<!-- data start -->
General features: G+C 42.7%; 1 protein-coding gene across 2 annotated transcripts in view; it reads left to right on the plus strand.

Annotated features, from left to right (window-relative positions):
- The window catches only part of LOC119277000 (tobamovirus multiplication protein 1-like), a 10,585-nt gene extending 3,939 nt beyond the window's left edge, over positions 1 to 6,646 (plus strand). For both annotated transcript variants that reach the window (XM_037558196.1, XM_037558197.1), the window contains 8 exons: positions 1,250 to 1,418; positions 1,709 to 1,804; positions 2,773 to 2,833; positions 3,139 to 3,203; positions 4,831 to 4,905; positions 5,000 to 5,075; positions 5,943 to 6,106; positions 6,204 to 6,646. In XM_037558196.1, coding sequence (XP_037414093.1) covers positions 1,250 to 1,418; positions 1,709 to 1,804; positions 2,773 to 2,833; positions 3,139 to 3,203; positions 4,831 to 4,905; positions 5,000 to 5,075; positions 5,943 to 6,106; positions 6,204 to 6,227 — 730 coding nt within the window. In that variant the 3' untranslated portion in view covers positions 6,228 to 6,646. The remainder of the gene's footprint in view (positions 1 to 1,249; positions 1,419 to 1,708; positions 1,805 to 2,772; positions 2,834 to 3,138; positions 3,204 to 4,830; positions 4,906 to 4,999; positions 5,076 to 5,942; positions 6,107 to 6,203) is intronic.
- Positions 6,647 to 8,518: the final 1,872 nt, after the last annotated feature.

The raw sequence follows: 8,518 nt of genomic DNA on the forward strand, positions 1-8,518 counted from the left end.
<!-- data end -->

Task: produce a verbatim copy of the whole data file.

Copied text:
General features: G+C 42.7%; 1 protein-coding gene across 2 annotated transcripts in view; it reads left to right on the plus strand.

Annotated features, from left to right (window-relative positions):
- The window catches only part of LOC119277000 (tobamovirus multiplication protein 1-like), a 10,585-nt gene extending 3,939 nt beyond the window's left edge, over positions 1 to 6,646 (plus strand). For both annotated transcript variants that reach the window (XM_037558196.1, XM_037558197.1), the window contains 8 exons: positions 1,250 to 1,418; positions 1,709 to 1,804; positions 2,773 to 2,833; positions 3,139 to 3,203; positions 4,831 to 4,905; positions 5,000 to 5,075; positions 5,943 to 6,106; positions 6,204 to 6,646. In XM_037558196.1, coding sequence (XP_037414093.1) covers positions 1,250 to 1,418; positions 1,709 to 1,804; positions 2,773 to 2,833; positions 3,139 to 3,203; positions 4,831 to 4,905; positions 5,000 to 5,075; positions 5,943 to 6,106; positions 6,204 to 6,227 — 730 coding nt within the window. In that variant the 3' untranslated portion in view covers positions 6,228 to 6,646. The remainder of the gene's footprint in view (positions 1 to 1,249; positions 1,419 to 1,708; positions 1,805 to 2,772; positions 2,834 to 3,138; positions 3,204 to 4,830; positions 4,906 to 4,999; positions 5,076 to 5,942; positions 6,107 to 6,203) is intronic.
- Positions 6,647 to 8,518: the final 1,872 nt, after the last annotated feature.

The raw sequence follows: 8,518 nt of genomic DNA on the forward strand, positions 1-8,518 counted from the left end.